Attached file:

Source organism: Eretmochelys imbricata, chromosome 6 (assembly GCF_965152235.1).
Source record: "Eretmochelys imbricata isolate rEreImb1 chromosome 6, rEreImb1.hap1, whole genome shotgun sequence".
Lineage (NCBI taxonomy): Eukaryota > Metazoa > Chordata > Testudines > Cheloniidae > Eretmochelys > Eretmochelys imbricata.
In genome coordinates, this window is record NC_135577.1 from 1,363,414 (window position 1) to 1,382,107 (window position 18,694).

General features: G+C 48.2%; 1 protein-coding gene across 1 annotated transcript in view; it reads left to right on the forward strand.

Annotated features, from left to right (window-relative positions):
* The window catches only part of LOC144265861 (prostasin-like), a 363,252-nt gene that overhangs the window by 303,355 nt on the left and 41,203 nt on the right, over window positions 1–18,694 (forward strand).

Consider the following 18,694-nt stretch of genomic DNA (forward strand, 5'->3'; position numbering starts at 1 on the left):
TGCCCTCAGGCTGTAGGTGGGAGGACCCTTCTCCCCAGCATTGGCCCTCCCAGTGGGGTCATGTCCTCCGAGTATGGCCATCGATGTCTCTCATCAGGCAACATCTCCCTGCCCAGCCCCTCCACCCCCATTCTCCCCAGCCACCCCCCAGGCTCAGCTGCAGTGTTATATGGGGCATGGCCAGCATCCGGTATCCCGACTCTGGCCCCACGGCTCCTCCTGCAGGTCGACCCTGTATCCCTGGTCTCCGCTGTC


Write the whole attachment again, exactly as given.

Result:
Source organism: Eretmochelys imbricata, chromosome 6 (assembly GCF_965152235.1).
Source record: "Eretmochelys imbricata isolate rEreImb1 chromosome 6, rEreImb1.hap1, whole genome shotgun sequence".
Lineage (NCBI taxonomy): Eukaryota > Metazoa > Chordata > Testudines > Cheloniidae > Eretmochelys > Eretmochelys imbricata.
In genome coordinates, this window is record NC_135577.1 from 1,363,414 (window position 1) to 1,382,107 (window position 18,694).

General features: G+C 48.2%; 1 protein-coding gene across 1 annotated transcript in view; it reads left to right on the forward strand.

Annotated features, from left to right (window-relative positions):
* The window catches only part of LOC144265861 (prostasin-like), a 363,252-nt gene that overhangs the window by 303,355 nt on the left and 41,203 nt on the right, over window positions 1–18,694 (forward strand).

Consider the following 18,694-nt stretch of genomic DNA (forward strand, 5'->3'; position numbering starts at 1 on the left):
TGCCCTCAGGCTGTAGGTGGGAGGACCCTTCTCCCCAGCATTGGCCCTCCCAGTGGGGTCATGTCCTCCGAGTATGGCCATCGATGTCTCTCATCAGGCAACATCTCCCTGCCCAGCCCCTCCACCCCCATTCTCCCCAGCCACCCCCCAGGCTCAGCTGCAGTGTTATATGGGGCATGGCCAGCATCCGGTATCCCGACTCTGGCCCCACGGCTCCTCCTGCAGGTCGACCCTGTATCCCTGGTCTCCGCTGTC